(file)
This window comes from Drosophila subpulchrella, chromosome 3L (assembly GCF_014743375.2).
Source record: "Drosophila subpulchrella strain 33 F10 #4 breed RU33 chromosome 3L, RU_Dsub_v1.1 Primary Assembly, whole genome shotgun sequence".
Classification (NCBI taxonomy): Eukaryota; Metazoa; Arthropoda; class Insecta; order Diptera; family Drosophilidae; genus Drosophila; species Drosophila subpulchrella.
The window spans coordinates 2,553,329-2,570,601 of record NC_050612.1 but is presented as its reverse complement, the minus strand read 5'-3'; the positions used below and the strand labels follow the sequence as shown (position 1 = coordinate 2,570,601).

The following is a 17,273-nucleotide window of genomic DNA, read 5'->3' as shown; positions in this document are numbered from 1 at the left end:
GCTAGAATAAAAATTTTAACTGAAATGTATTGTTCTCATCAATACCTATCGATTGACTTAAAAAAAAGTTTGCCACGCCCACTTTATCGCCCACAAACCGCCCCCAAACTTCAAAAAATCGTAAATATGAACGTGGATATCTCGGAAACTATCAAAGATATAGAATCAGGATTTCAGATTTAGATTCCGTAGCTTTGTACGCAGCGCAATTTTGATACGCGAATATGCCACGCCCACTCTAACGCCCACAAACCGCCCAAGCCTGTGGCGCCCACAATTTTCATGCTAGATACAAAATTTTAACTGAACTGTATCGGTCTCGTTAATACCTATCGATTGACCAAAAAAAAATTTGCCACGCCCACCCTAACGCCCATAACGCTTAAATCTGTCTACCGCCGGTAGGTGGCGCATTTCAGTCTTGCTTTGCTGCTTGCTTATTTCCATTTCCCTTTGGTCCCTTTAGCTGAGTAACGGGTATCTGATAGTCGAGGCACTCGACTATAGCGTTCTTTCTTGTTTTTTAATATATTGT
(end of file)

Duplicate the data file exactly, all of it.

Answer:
This window comes from Drosophila subpulchrella, chromosome 3L (assembly GCF_014743375.2).
Source record: "Drosophila subpulchrella strain 33 F10 #4 breed RU33 chromosome 3L, RU_Dsub_v1.1 Primary Assembly, whole genome shotgun sequence".
Classification (NCBI taxonomy): Eukaryota; Metazoa; Arthropoda; class Insecta; order Diptera; family Drosophilidae; genus Drosophila; species Drosophila subpulchrella.
The window spans coordinates 2,553,329-2,570,601 of record NC_050612.1 but is presented as its reverse complement, the minus strand read 5'-3'; the positions used below and the strand labels follow the sequence as shown (position 1 = coordinate 2,570,601).

The following is a 17,273-nucleotide window of genomic DNA, read 5'->3' as shown; positions in this document are numbered from 1 at the left end:
GCTAGAATAAAAATTTTAACTGAAATGTATTGTTCTCATCAATACCTATCGATTGACTTAAAAAAAAGTTTGCCACGCCCACTTTATCGCCCACAAACCGCCCCCAAACTTCAAAAAATCGTAAATATGAACGTGGATATCTCGGAAACTATCAAAGATATAGAATCAGGATTTCAGATTTAGATTCCGTAGCTTTGTACGCAGCGCAATTTTGATACGCGAATATGCCACGCCCACTCTAACGCCCACAAACCGCCCAAGCCTGTGGCGCCCACAATTTTCATGCTAGATACAAAATTTTAACTGAACTGTATCGGTCTCGTTAATACCTATCGATTGACCAAAAAAAAATTTGCCACGCCCACCCTAACGCCCATAACGCTTAAATCTGTCTACCGCCGGTAGGTGGCGCATTTCAGTCTTGCTTTGCTGCTTGCTTATTTCCATTTCCCTTTGGTCCCTTTAGCTGAGTAACGGGTATCTGATAGTCGAGGCACTCGACTATAGCGTTCTTTCTTGTTTTTTAATATATTGT